Message Font: Serif | Sans-Serif
 
UnThreaded | Threaded | Whole Thread (16) | Ignore Thread Prev Thread | Next Thread
Author: mapicsman One star, 50 posts Old School Fool Add to my Favorite Fools Ignore this person (you won't see their posts anymore) Number: of 121095  
Subject: Taking a Long Term Capital Gain Date: 12/10/2007 11:56 PM
Post New | Post Reply | Reply Later | Create Poll . Report this Post | Recommend it!
Recommendations: 0
If I sell a stock this week which produces a long term capital gain on my 2007 taxes, are there any tax ramifications if I repurchase the same stock the next day (other than establishing a new basis)?
Print the post Back To Top
Author: TMFPMarti Big funky green star, 20000 posts Home Fool Add to my Favorite Fools Ignore this person (you won't see their posts anymore) Number: 97162 of 121095
Subject: Re: Taking a Long Term Capital Gain Date: 12/11/2007 12:22 AM
Post New | Post Reply | Reply Later | Create Poll . Report this Post | Recommend it!
Recommendations: 1
If I sell a stock this week which produces a long term capital gain on my 2007 taxes, are there any tax ramifications if I repurchase the same stock the next day (other than establishing a new basis)?

Also a new holding period.

No, I'm not aware of any taxing authority that objects to your deciding to increase your tax liability. Are you sure you want to do this?

Phil

Print the post Back To Top
Author: Wradical Big gold star, 5000 posts Old School Fool Add to my Favorite Fools Ignore this person (you won't see their posts anymore) Number: 97163 of 121095
Subject: Re: Taking a Long Term Capital Gain Date: 12/11/2007 12:30 AM
Post New | Post Reply | Reply Later | Create Poll . Report this Post | Recommend it!
Recommendations: 0
If I sell a stock this week which produces a long term capital gain on my 2007 taxes, are there any tax ramifications if I repurchase the same stock the next day (other than establishing a new basis)?
________________________________________
Not much. But why do it?

You're picking up a taxable gain, and converting a long-term position to a short-term position. Your holding period for the new shares will start when you buy them.

Do you qualify for the 5% rate this year, so as to jack up your basis by paying minimal tax? If you stay in a low bracket, the gain will be 0 in 2008.


Bill

Print the post Back To Top
Author: billjam Big red star, 1000 posts Old School Fool Add to my Favorite Fools Ignore this person (you won't see their posts anymore) Number: 97164 of 121095
Subject: Re: Taking a Long Term Capital Gain Date: 12/11/2007 8:46 AM
Post New | Post Reply | Reply Later | Create Poll . Report this Post | Recommend it!
Recommendations: 0
<<<If I sell a stock this week which produces a long term capital gain on my 2007 taxes, are there any tax ramifications if I repurchase the same stock the next day (other than establishing a new basis)?
________________________________________
Not much. But why do it?

You're picking up a taxable gain, and converting a long-term position to a short-term position. Your holding period for the new shares will start when you buy them.

Do you qualify for the 5% rate this year, so as to jack up your basis by paying minimal tax? If you stay in a low bracket, the gain will be 0 in 2008.>>>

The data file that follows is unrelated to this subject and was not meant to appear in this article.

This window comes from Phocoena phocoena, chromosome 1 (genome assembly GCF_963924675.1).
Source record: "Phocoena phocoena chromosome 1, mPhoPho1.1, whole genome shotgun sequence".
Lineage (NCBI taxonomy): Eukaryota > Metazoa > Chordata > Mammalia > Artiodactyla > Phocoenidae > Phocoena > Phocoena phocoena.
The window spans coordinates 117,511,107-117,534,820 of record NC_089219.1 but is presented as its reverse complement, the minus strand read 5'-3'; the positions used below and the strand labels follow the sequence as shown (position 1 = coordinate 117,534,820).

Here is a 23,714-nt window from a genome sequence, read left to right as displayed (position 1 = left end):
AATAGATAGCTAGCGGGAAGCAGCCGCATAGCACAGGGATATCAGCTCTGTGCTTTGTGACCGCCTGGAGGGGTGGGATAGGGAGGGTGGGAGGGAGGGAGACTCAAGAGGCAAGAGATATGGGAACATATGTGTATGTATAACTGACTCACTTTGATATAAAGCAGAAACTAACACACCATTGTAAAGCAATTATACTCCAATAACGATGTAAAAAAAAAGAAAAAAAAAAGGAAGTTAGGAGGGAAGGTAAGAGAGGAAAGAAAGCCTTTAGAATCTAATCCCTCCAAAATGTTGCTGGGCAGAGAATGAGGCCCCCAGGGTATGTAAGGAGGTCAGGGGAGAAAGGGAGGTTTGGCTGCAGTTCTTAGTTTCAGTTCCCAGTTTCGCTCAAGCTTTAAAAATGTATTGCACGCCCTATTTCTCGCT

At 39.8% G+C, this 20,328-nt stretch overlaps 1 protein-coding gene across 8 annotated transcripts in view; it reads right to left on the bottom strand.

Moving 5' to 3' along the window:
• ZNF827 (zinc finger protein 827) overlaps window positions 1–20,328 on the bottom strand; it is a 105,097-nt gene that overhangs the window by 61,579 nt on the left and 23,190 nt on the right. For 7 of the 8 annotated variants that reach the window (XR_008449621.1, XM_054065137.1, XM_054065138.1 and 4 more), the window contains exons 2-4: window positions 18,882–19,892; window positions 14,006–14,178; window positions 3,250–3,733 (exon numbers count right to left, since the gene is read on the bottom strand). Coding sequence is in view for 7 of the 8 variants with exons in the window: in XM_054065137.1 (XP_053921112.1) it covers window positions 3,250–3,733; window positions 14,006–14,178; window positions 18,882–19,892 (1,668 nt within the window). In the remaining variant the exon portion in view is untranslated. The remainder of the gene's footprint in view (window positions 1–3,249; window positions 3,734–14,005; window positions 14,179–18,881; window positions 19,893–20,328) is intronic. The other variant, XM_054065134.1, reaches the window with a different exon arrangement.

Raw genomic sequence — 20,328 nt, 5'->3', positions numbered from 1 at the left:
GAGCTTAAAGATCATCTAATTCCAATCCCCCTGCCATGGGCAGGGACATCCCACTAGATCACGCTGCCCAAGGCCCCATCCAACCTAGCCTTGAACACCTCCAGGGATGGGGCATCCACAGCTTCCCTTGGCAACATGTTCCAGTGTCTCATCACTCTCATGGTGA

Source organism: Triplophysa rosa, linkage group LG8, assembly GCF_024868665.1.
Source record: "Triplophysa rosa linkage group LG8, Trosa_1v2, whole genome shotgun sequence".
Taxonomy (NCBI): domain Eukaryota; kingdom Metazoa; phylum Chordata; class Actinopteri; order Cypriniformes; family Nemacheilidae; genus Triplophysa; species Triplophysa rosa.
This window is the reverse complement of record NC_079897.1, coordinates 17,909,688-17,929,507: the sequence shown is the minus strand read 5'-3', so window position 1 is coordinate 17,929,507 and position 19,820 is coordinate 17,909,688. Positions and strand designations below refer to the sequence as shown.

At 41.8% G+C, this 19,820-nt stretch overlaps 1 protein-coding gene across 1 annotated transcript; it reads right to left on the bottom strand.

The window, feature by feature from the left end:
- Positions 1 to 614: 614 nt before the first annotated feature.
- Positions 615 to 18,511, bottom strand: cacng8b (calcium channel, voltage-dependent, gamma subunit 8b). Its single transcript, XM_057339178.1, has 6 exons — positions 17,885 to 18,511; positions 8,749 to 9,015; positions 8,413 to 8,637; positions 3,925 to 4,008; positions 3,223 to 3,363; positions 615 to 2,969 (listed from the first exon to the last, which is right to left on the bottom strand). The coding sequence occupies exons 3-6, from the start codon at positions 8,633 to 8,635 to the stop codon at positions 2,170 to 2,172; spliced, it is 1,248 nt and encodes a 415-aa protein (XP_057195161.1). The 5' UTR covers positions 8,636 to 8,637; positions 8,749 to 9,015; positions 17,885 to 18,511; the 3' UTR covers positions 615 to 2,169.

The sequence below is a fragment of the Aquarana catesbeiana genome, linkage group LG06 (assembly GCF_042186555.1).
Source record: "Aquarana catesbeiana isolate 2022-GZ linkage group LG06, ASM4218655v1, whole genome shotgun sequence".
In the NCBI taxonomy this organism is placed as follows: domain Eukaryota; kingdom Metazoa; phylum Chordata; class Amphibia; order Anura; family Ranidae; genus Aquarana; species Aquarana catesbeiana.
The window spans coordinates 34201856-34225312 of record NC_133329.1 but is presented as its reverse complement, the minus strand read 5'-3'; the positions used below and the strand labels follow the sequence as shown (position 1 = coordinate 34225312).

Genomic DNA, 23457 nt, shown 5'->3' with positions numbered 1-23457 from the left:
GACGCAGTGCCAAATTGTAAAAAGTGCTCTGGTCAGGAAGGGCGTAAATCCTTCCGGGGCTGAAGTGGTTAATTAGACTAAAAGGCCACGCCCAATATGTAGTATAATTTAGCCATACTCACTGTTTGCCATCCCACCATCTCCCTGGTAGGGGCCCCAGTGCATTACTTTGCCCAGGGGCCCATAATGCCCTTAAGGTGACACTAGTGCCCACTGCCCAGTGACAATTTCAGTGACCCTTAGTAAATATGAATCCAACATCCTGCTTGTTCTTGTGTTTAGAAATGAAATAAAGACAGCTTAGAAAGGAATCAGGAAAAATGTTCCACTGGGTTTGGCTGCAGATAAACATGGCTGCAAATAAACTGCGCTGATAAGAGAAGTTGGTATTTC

No problem if you have a gain. You can repurchase immediately.

Among the reasons to do this now and raise basis are being quite confident you'll jump from the 5% tax bracket to the 15% bracket on cap gains in future years. Also, in my case I'll be on partially taxed SS next year. Every $ of cap gains will make more of my SS taxable at regular tax rate. My spreadsheet shows the effect of this is my '08 cap gains will be taxed at nearly 10% effectively even though the cap gains themselves will be taxed at 0%.

Print the post Back To Top
Author: GalinAZ Three stars, 500 posts Old School Fool Add to my Favorite Fools Ignore this person (you won't see their posts anymore) Number: 97167 of 121095
Subject: Re: Taking a Long Term Capital Gain Date: 12/11/2007 12:08 PM
Post New | Post Reply | Reply Later | Create Poll . Report this Post | Recommend it!
Recommendations: 0
Please explain capital gains being 0 percent in 2008?

Print the post Back To Top
Author: irasmilo Big gold star, 5000 posts Old School Fool Add to my Favorite Fools Ignore this person (you won't see their posts anymore) Number: 97168 of 121095
Subject: Re: Taking a Long Term Capital Gain Date: 12/11/2007 12:14 PM
Post New | Post Reply | Reply Later | Create Poll . Report this Post | Recommend it!
Recommendations: 0
Please explain capital gains being 0 percent in 2008?

The long term capital gains tax rate for those who are in the 10% or 15% regular income tax brackets will be 0% in 2008. This is a reduction from the current 5% rate. Whether the 0% rate is rescinded after one year may depend on what happens in the 2008 elections.

Ira

Print the post Back To Top
Author: GalinAZ Three stars, 500 posts Old School Fool Add to my Favorite Fools Ignore this person (you won't see their posts anymore) Number: 97170 of 121095
Subject: Re: Taking a Long Term Capital Gain Date: 12/11/2007 12:55 PM
Post New | Post Reply | Reply Later | Create Poll . Report this Post | Recommend it!
Recommendations: 0